Published On: Tue, Jan 29th, 2019

Israel continues to deteriorate in global corruption

Israel continues to deteriorate in global corruption index Israel ranks 34th in the world's corruption index, ranking 180 countries worldwide, down two places from last year.

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Israel continues to deteriorate in world corruption rankings. The country has fallen to 34th place out of 180 in the Corruption Perception Index for 2018, published today by the International Transparency International (TI), after it had already dropped to 32nd place, two years.

According to Transparency International Israel, a subsidiary of TI Worldwide, the perception of corruption is an objective measurement of the level of corruption as perceived by the experts in the research institutes based on information gathered by them in aspects that distinguish corruption in the public sector.

These include the government’s ability to deal with corruption, the degree of eradication of corruption by the state, effective enforcement mechanisms and criminal prosecution of corrupt public figures.

The index also examines the degree of misuse of the power and authority of public figures, the manner in which public officials are employed in the public fund, and the extent to which public funds are transferred and used unlawfully.

The use of public office for personal benefit without results, nepotism, the appointment of relatives and associates in the public sector, and whether legal protectors of corruption in the public sector and researchers who warn of bribery and corruption are also being protected.

After rising in 2016 – Israel continues to deteriorate

Israel ranks 34th out of 180 countries with 61 out of 100 seats. This is down from the 2017 index published last year, in which Israel ranked 32rd with 62 points.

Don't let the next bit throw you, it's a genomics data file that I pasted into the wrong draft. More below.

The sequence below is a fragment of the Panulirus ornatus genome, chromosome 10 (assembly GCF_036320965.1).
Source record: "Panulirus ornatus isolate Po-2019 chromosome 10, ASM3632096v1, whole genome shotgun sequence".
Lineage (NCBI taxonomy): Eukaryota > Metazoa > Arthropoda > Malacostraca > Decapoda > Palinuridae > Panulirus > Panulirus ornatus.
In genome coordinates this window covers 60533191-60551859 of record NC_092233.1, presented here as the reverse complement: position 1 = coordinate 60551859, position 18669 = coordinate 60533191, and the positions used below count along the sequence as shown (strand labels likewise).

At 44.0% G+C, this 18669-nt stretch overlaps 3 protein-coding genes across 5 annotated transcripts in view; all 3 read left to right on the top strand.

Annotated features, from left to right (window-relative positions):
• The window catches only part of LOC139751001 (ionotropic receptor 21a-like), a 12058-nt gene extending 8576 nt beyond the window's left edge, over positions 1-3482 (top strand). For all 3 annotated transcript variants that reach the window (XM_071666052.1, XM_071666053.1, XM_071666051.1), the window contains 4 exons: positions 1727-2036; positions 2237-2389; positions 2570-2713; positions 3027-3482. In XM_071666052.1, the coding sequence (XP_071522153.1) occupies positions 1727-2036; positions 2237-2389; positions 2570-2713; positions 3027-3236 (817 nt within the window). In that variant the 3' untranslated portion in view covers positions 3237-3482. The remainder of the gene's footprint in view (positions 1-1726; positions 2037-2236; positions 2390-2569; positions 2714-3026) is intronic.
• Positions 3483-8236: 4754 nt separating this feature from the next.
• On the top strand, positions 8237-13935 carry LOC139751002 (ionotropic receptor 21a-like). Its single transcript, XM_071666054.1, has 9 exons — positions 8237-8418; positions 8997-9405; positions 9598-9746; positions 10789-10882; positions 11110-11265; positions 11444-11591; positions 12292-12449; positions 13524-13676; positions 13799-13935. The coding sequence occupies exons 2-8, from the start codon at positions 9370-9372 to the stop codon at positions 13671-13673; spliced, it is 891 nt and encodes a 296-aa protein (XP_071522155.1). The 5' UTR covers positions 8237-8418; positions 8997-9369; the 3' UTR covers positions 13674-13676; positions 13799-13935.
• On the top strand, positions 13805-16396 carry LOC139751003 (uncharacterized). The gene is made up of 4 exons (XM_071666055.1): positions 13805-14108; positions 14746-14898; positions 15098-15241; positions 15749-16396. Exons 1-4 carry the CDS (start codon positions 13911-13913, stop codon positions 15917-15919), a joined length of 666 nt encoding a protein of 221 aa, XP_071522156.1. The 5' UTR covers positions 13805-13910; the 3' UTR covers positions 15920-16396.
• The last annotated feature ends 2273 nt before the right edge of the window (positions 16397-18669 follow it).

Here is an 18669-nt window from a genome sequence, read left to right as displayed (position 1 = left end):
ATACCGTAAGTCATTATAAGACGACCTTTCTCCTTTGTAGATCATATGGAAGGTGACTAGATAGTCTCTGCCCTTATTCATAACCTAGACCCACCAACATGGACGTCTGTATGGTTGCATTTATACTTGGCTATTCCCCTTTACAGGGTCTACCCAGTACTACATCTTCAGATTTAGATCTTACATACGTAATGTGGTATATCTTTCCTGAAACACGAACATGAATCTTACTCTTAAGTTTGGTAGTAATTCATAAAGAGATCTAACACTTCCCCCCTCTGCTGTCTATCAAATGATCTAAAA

In the past two years, Israel has seen a steady decline following the rise to the 28th place in the 2016 index from the 32nd place in the 2015 index.

Israel’s score range between 2012-2018 is 61-64 out of 100 without significant improvement.

Israel was overtaken by Botswana this year, ranked 34th, one ahead of Israel. Qatar (33), Chile (27) and the United Arab Emirates (23).
Denmark is in first place with a score of 88 – the same score as in 2017. New Zealand, which in 2017 ranked first, fell this time to second place with score 87.

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Finland, Singapore, Sweden, Switzerland, Norway, the Netherlands, Canada, Luxembourg, Germany, and the United Kingdom are ranked behind them. The index closes Somalia, in place of 180, and before Syria, South Sudan, Yemen, and North Korea.

As in2017, no country has won the 100th grade or the highest score of 90. The average score for all countries remains the same as last year’s average – 43 or more than two-thirds (70%) of countries scored below 50, indicating a severe perception of corruption in those countries.

Among the 35 OECD countries, Israel ranks 23rd – slightly above the bottom third. This is the same location as in 2017, but a decline from 2016, when Israel was ranked 22nd.

“In the spirit of aspiring to a world without corruption, Israel Transparency International is working to promote the values and norms of fairness, transparency, equality for all, accountability, fairness,” said Nili Arad, And to promote social involvement in dealing with corruption, and to implement these values and assimilate them as individuals and as a society in all our ways of life and among public emissaries and representatives, we must all stand guard for the independence of gatekeepers and free communication that are the foundations of Israel’s existence as a Jewish and democratic state.

It is our civic and moral obligation to act with constant care on the values and norms of transparency, integrity and personal responsibility in protecting the law enforcement authorities, the independence of the legal system and free communication. ”

“The position of the State of Israel on the international corruption index that was published today should embarrass any minister in the Israeli government,” said Yoav Segalovitch, a former head of the Police Investigations Division, who initiated the Nachshon program of the Yeshadid party to combat corruption.

“This is another reason that the government should place the fight against corruption as a national goal to deal with and uproot the scourge of corruption … There is only one party that has championed the struggle against corruption and has an organized plan, a will and an ability to implement it. It”.

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